For an obnoxiously long period of time, I believed – what you do defines who you are.
When we allow what we do, to shape who we are, it is dangerous territory we are venturing into and yet we have little control over it. The psychology of the culture we inhabit daily seeps into our consciousness which forms our view of life and idea of self. We carry that psychology with us into our personal lives and relationships. The danger here is that although influenced, our outlook feels natural to us when it is anything but that.
Sometimes all it takes is a chance encounter with an individual or an event or a place that is very different and new from the one you are accustomed to and voila! Layers of conditioning and becoming peel off to expose the ‘you’ who was before the ‘you’ who became.
A few days ago, at a birthday party, a mother who had only just made my acquaintance asked me one of the worst cookie-cutter questions. A question that perhaps I am guilty of asking too in the past.
‘So, what do you do?’
This question assumes an awful lot of things. It attaches a person’s identity to a job instead of attaching a job to a person’s bigger and evolving identity. Akin to that annoyingly boring question we often ask children. ‘So, what do you want to be when you grow up?’
I wanted to ask her if she had the time, patience and inclination to hear me go through a laundry list of things I do throughout the day. Whether she would judge me if I told her that I am a stay-at-home-mom who keeps a quivering toe in the workforce because she is struggling to come to terms with her constantly evolving self. Basically, I wanted to request her to stop asking such a question or come up with a better one if she was genuinely curious.
Instead, I answered her question and asked her one in return.
‘What do you like doing with your time?’
She paused for a while.
‘I cook. I love cooking!’ She beamed at me.
I could see that she really loved cooking because her eyes gave away more than those three words (I love cooking) could ever express.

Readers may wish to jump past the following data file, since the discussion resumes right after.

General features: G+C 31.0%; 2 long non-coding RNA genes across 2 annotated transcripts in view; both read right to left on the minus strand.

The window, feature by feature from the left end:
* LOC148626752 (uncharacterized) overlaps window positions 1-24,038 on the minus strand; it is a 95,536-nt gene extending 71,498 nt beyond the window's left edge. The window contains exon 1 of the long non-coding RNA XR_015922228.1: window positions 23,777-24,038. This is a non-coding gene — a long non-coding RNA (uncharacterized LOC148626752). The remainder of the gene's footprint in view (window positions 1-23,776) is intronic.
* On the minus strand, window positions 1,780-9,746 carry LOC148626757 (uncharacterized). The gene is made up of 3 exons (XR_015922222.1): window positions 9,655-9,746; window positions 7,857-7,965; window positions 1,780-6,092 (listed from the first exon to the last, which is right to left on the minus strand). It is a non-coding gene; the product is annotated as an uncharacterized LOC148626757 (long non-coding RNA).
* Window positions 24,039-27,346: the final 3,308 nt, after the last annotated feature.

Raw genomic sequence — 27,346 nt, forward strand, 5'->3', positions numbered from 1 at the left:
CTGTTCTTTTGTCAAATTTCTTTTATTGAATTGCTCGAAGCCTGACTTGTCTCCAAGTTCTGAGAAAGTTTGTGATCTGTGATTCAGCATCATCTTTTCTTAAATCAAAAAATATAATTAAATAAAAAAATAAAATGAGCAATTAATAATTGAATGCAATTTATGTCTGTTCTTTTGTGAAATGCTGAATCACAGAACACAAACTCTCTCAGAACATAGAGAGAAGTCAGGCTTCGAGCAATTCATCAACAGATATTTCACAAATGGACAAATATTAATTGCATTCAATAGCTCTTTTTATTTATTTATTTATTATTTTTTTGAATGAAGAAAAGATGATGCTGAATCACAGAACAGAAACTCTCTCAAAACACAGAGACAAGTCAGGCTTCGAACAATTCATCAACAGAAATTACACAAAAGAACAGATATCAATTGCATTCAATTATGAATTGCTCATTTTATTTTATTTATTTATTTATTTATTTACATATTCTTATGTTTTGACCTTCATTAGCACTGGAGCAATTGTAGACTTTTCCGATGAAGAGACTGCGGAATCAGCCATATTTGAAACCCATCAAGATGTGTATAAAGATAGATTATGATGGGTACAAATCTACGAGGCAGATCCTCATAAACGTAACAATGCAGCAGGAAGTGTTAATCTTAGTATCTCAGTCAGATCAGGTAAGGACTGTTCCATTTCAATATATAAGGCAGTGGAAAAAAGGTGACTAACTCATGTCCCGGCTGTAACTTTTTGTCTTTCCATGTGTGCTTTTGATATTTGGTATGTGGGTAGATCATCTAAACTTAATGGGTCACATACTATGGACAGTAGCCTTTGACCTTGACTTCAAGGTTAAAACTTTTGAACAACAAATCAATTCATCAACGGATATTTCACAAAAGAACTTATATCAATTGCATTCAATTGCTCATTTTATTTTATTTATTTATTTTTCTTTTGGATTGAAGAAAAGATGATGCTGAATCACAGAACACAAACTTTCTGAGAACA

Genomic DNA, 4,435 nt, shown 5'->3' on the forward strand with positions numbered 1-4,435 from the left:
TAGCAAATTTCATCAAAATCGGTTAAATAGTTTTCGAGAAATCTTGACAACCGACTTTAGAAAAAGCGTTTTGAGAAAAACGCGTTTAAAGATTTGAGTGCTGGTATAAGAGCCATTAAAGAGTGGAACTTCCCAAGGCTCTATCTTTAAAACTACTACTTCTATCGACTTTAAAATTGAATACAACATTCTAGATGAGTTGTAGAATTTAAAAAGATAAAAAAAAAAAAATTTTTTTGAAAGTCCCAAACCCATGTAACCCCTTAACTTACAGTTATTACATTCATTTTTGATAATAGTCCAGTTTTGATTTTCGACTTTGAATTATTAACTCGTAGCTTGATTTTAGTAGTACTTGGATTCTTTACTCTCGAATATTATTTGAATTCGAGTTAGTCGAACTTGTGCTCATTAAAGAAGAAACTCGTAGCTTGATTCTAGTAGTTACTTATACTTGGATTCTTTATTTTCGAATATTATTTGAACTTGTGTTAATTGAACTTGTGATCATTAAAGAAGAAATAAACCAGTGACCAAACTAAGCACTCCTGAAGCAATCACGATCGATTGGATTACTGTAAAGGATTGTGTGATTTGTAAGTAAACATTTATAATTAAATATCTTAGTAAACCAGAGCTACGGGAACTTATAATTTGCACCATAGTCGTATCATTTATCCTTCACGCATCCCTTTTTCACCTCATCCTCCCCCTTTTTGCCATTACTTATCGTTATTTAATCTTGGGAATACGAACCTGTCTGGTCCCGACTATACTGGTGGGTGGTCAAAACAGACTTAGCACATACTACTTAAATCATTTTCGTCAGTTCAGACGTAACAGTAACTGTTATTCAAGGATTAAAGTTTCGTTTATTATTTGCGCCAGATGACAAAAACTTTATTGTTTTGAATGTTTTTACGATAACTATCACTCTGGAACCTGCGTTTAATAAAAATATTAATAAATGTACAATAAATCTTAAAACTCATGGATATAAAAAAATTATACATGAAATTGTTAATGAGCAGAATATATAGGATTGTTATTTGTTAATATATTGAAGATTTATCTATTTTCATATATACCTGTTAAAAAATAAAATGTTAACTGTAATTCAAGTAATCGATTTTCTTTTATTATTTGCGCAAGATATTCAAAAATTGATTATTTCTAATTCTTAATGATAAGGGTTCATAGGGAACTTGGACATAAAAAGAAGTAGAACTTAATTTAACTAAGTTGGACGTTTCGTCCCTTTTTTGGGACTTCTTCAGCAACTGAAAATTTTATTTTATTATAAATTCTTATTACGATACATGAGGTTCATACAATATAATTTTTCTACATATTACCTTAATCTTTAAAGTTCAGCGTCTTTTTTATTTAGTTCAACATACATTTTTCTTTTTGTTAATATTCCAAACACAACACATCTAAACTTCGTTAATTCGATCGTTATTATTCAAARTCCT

‘Wow! I am not much of cook but I like to eat.’ I said with a wink.
From thereon, the conversation went places.
From culinary snippets to kitchen hacks. From how she makes the perfect potato gratin to how I make a mean Maggi. From Julie and Julia to The Hundred-Foot Journey. We got so involved with our intermingling worlds that we lost track of time and of where our children were at.
I went home that day and tried her potato gratin recipe. Called her soon after to let her know that it turned out rich, creamy, sapid and by far the most perfect potato gratin I have had.
She was ecstatic and then she said. ‘You know I don’t usually talk about my cooking skills because it is kind of a given when you are a housewife but when you asked me what I liked doing with my time, I couldn’t resist telling you.’
The realization dawned on me that our conversation would have happened very differently had I asked her the same question she asked me. Somewhat like this maybe.
‘… and what about you? What do you do?’
‘Oh, I am just a housewife.’
– The End –
Being a housewife is a job too but if you let that define you then everything that is intrinsically you will take a backseat.
Turn off the autopilot. It is only for when you are dead.
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